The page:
300 years of schooling
‘School Town’ was the nickname for Brighton in Victorian times. The health resort attracted dozens of small private boarding schools for gentlemen and ladies. Groups of pupils promenaded the seafront in their Sunday best, shepherded by tutors, on the way to church. Roedean, the famous girls school, was established in Lewes Crescent in 1885.
‘Freeschooles’, which were charity-run schools, were first recorded over 300 years ago. Many of them were funded by donations from the public. Others were set up by the Church of England. Most of the 56 children who left Bartholomews ‘freeschoole’ in 1705 became sailors.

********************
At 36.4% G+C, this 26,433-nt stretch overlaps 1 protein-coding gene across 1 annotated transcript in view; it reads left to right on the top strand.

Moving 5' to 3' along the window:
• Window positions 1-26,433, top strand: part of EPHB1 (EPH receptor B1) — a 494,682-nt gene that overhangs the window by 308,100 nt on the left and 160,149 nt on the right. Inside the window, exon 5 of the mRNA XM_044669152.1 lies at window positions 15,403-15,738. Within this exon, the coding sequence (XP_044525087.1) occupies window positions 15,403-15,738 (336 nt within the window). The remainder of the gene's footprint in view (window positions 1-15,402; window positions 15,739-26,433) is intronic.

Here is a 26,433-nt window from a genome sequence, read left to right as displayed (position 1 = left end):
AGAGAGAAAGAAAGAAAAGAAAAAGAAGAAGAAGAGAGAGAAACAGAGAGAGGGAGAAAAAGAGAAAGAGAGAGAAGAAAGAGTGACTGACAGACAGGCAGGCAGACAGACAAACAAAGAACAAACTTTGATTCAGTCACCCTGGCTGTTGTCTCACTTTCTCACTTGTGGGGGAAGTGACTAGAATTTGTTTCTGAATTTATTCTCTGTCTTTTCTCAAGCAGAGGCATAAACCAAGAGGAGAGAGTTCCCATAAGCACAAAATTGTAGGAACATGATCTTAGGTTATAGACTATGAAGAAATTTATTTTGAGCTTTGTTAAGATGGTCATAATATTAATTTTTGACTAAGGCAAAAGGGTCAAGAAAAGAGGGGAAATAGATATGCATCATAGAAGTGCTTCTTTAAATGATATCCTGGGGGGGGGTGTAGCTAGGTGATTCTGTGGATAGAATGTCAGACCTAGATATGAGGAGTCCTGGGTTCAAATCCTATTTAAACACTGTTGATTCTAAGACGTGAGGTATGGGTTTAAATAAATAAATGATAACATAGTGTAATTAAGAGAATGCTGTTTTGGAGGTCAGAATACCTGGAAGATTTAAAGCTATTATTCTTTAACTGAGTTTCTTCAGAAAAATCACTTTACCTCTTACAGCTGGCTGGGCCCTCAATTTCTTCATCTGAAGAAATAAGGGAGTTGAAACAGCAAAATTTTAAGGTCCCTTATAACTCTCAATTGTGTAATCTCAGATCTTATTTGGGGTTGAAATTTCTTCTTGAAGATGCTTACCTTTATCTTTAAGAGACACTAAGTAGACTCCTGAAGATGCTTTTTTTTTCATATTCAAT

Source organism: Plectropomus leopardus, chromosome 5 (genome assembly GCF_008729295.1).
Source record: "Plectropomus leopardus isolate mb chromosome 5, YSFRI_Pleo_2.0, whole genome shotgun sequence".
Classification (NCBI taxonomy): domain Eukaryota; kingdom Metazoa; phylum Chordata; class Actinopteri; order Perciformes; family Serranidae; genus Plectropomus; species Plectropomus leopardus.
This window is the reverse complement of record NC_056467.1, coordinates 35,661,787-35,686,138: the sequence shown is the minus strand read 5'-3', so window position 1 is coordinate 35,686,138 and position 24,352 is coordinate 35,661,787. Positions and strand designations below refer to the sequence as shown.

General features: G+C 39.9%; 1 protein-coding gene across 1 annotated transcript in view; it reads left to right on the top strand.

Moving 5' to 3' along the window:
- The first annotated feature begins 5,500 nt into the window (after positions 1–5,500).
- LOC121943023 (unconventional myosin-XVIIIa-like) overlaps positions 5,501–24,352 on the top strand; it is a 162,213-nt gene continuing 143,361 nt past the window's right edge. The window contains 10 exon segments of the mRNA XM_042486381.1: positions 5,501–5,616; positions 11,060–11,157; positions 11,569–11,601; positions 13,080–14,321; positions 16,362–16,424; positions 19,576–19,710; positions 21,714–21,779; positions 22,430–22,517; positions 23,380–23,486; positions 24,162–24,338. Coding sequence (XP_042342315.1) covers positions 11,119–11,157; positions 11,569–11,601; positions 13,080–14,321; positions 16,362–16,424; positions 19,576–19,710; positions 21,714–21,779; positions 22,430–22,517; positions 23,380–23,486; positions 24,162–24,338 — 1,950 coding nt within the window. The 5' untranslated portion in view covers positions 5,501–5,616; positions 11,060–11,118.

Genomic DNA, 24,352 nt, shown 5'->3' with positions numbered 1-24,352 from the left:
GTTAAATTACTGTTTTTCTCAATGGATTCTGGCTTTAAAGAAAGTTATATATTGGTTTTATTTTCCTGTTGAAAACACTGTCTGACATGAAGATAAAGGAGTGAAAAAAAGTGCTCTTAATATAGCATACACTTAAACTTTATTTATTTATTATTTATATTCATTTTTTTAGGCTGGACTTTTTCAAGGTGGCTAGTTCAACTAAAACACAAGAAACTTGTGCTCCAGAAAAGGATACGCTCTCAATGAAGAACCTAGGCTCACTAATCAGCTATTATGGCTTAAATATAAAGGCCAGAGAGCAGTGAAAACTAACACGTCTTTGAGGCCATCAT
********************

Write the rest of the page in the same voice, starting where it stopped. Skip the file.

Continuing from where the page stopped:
Gradually, the state took over education. By 1900, school was compulsory and free for children under thirteen. There were special schools for truants. In 2000, Brighton and Hove Council ran 48 schools. The tradition of private seafront schools still flourishes, but nowadays for foreign students learning English.